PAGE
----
The Vanishing Automobile and Other Urban Myths: How Smart Growth Will Harm American Cities
Bandon, Oregon: The Thoreau Institute.
560 pp., $14.95
Despite its eccentric organization and Portland-centrism, O'Toole's collection of essays is the best introduction to urban quality of life issues available today. The book serves multiple purposes: It contains 40 short, op-ed length chapters on urban affairs topics, almost twice as many on "smart-growth myths," case studies on Portland and other cities, and numerous useful tables of facts, statistics, and websites. The myths include the assumption that urban sprawl leads to economic and environmental ills. O'Toole, a much-honored policy analyst with the Thoreau Institute, in Oregon, makes clear how the arrogance of local planners, fueled by a vision of good urban life, has caused local government to be costly, inept, and, most troubling of all, despotic.
O'Toole points the way toward cities that pay more attention to the benefits of markets, citizen awareness, property rights, and common sense. Much of his argument is devoted to challenging the advocates of "smart growth" with their love of public transportation, restrictive zoning practices, and general fondness for regulation.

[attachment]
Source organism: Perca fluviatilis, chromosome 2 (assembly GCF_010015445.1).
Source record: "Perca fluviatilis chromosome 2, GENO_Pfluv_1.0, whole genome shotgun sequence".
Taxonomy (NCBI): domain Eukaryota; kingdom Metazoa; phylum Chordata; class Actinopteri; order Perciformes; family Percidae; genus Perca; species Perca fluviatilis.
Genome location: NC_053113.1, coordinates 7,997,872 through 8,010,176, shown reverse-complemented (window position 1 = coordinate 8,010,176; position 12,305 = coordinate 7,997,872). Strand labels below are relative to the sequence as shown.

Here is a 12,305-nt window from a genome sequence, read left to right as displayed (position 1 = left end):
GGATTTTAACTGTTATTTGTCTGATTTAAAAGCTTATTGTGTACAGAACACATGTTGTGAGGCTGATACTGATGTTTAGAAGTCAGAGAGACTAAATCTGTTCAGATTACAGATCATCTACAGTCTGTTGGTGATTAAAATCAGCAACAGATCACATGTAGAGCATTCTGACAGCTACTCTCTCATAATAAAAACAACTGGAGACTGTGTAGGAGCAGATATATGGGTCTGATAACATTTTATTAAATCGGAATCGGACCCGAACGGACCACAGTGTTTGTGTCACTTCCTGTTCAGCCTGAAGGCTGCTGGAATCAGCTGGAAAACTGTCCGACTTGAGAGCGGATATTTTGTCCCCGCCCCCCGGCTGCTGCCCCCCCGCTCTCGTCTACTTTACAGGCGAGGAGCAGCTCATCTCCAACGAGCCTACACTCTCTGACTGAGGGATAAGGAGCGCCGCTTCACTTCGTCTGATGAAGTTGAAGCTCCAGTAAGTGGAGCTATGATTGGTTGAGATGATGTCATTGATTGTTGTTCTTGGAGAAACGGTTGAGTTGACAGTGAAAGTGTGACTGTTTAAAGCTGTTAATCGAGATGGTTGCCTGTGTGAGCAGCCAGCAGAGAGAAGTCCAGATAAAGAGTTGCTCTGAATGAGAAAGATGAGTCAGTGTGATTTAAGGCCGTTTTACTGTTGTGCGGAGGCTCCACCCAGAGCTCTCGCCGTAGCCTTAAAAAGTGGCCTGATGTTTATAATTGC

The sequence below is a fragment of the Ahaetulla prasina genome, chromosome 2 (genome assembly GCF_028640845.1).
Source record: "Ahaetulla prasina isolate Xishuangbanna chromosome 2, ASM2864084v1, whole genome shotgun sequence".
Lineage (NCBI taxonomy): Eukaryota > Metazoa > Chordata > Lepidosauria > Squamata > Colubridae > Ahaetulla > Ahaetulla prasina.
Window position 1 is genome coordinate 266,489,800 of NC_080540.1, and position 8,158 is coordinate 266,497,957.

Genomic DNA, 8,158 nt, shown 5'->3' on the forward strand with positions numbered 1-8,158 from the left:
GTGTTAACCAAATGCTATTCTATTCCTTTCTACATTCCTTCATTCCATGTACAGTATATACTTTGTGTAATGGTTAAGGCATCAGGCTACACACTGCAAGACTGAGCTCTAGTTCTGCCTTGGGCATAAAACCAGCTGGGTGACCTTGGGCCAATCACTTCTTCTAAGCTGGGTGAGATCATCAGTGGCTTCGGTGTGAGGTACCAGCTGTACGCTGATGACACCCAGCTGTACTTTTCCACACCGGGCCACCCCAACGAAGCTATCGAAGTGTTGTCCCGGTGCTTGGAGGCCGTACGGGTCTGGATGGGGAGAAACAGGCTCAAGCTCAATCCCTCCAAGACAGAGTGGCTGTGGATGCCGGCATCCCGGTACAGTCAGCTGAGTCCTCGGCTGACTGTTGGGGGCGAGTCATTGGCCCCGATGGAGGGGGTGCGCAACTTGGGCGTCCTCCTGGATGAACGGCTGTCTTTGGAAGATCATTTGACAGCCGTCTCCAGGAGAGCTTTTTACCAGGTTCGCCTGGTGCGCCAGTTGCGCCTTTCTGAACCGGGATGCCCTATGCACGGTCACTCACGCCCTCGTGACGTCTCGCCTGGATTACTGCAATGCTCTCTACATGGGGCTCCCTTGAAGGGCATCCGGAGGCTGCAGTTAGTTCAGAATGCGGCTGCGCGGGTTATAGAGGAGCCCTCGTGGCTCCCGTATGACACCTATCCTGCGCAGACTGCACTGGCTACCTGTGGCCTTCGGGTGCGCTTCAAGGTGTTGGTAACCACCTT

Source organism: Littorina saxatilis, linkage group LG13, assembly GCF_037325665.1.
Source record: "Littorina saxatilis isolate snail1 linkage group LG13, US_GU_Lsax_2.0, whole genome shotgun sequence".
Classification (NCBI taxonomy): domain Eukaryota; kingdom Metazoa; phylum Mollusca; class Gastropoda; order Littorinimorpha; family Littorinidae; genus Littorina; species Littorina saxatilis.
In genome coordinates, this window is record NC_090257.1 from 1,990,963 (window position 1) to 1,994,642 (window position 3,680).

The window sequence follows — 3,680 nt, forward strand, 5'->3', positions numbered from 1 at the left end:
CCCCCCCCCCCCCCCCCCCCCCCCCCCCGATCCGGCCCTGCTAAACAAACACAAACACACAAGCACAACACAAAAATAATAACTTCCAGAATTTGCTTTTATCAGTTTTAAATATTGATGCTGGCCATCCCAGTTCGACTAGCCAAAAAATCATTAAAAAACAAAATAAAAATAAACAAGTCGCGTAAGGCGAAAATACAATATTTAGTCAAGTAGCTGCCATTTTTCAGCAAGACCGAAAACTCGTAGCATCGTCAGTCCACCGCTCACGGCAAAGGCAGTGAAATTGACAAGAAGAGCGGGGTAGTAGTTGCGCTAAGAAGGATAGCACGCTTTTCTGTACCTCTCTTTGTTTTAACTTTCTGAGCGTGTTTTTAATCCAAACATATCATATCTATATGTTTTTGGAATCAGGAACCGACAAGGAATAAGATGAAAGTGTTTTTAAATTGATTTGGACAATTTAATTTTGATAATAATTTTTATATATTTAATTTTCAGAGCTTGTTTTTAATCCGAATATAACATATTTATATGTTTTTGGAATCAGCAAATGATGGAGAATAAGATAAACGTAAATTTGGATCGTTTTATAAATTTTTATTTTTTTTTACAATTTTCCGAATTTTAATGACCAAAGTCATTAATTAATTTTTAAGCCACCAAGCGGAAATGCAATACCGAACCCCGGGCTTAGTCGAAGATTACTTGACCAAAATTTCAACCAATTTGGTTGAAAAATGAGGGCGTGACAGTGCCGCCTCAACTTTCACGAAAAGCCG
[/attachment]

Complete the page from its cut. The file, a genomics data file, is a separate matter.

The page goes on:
He has a formidable challenger in the "new urbanists," who have a particular vision of beauty--in fact, often appealing--they wish to see arise in American cities. They disdain "sprawl," monotonous suburbs, boring architecture, and long commuting times. Their desire to recreate elements of small-town America, such as treed streets, small stores to walk to, and a variety of styles of houses, especially those with front porches, appeals to frustrated urban dwellers of all political views. Armed with the confidence of bureaucracy, many new urbanists and other smart-growth advocates are unfortunately willing to impose their vision on cities through planning commissions and other examples of the Progressive legacy in American politics. Their mentality is evident in their perverse eagerness to increase urban congestion as means of making more costly some of out freedoms, such as those involving automobiles. The new urbanists would replace one hierarchy with another.
In this way, local government, with its non-partisan character, its disregard of political parties and hence of all democratic politics, and its trust in administrative expertise, is the best example of the success of Progressivism today. The Progressivist-scorned American Founding's ideals of limited government (seen in its regard for property rights) and active citizenship might revitalize the cities while dismantling the administrative state. That is the challenge for students of local government today. And in meeting that challenge they will make an incomparable contribution to national self-renewal. In a field where Marxist tracts and bureaucratic apologetics abound, O'Toole's book is essential reading in this vital cause. --KM
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